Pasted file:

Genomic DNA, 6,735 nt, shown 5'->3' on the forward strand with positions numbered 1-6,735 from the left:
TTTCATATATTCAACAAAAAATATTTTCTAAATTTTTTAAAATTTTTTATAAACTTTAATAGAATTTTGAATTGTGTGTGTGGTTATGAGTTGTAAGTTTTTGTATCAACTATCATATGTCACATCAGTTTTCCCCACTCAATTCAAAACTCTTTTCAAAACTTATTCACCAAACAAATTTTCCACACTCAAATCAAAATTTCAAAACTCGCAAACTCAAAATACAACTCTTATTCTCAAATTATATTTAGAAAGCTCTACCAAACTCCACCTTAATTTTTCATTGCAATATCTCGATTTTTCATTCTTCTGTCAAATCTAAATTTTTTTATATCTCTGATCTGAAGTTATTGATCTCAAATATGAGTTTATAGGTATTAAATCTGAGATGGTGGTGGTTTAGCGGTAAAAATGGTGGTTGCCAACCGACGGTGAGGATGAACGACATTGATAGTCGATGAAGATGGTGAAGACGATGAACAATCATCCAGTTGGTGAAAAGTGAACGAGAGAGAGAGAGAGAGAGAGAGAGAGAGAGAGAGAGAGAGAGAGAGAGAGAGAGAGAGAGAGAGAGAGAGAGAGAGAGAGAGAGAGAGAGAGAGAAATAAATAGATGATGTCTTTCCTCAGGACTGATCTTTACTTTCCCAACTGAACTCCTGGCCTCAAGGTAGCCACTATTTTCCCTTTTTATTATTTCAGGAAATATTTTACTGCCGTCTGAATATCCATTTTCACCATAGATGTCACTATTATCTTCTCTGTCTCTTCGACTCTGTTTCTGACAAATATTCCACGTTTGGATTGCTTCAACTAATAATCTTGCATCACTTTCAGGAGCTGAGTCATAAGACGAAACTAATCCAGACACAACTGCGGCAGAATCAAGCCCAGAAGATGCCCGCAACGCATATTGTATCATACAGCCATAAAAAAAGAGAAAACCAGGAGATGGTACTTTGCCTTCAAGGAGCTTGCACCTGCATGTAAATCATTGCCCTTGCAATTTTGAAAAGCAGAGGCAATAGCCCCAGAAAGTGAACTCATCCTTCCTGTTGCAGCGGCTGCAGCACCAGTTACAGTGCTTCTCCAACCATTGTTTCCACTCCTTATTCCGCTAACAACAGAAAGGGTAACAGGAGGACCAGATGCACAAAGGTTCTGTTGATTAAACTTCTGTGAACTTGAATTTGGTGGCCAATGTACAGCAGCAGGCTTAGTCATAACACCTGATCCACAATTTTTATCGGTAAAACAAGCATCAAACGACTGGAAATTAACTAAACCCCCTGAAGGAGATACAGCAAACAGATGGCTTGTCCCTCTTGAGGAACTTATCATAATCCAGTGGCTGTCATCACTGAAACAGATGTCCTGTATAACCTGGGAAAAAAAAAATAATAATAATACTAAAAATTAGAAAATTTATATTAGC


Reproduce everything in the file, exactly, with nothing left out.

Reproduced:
Genomic DNA, 6,735 nt, shown 5'->3' on the forward strand with positions numbered 1-6,735 from the left:
TTTCATATATTCAACAAAAAATATTTTCTAAATTTTTTAAAATTTTTTATAAACTTTAATAGAATTTTGAATTGTGTGTGTGGTTATGAGTTGTAAGTTTTTGTATCAACTATCATATGTCACATCAGTTTTCCCCACTCAATTCAAAACTCTTTTCAAAACTTATTCACCAAACAAATTTTCCACACTCAAATCAAAATTTCAAAACTCGCAAACTCAAAATACAACTCTTATTCTCAAATTATATTTAGAAAGCTCTACCAAACTCCACCTTAATTTTTCATTGCAATATCTCGATTTTTCATTCTTCTGTCAAATCTAAATTTTTTTATATCTCTGATCTGAAGTTATTGATCTCAAATATGAGTTTATAGGTATTAAATCTGAGATGGTGGTGGTTTAGCGGTAAAAATGGTGGTTGCCAACCGACGGTGAGGATGAACGACATTGATAGTCGATGAAGATGGTGAAGACGATGAACAATCATCCAGTTGGTGAAAAGTGAACGAGAGAGAGAGAGAGAGAGAGAGAGAGAGAGAGAGAGAGAGAGAGAGAGAGAGAGAGAGAGAGAGAGAGAGAGAGAGAGAGAGAGAGAGAGAGAGAAATAAATAGATGATGTCTTTCCTCAGGACTGATCTTTACTTTCCCAACTGAACTCCTGGCCTCAAGGTAGCCACTATTTTCCCTTTTTATTATTTCAGGAAATATTTTACTGCCGTCTGAATATCCATTTTCACCATAGATGTCACTATTATCTTCTCTGTCTCTTCGACTCTGTTTCTGACAAATATTCCACGTTTGGATTGCTTCAACTAATAATCTTGCATCACTTTCAGGAGCTGAGTCATAAGACGAAACTAATCCAGACACAACTGCGGCAGAATCAAGCCCAGAAGATGCCCGCAACGCATATTGTATCATACAGCCATAAAAAAAGAGAAAACCAGGAGATGGTACTTTGCCTTCAAGGAGCTTGCACCTGCATGTAAATCATTGCCCTTGCAATTTTGAAAAGCAGAGGCAATAGCCCCAGAAAGTGAACTCATCCTTCCTGTTGCAGCGGCTGCAGCACCAGTTACAGTGCTTCTCCAACCATTGTTTCCACTCCTTATTCCGCTAACAACAGAAAGGGTAACAGGAGGACCAGATGCACAAAGGTTCTGTTGATTAAACTTCTGTGAACTTGAATTTGGTGGCCAATGTACAGCAGCAGGCTTAGTCATAACACCTGATCCACAATTTTTATCGGTAAAACAAGCATCAAACGACTGGAAATTAACTAAACCCCCTGAAGGAGATACAGCAAACAGATGGCTTGTCCCTCTTGAGGAACTTATCATAATCCAGTGGCTGTCATCACTGAAACAGATGTCCTGTATAACCTGGGAAAAAAAAAATAATAATAATACTAAAAATTAGAAAATTTATATTAGC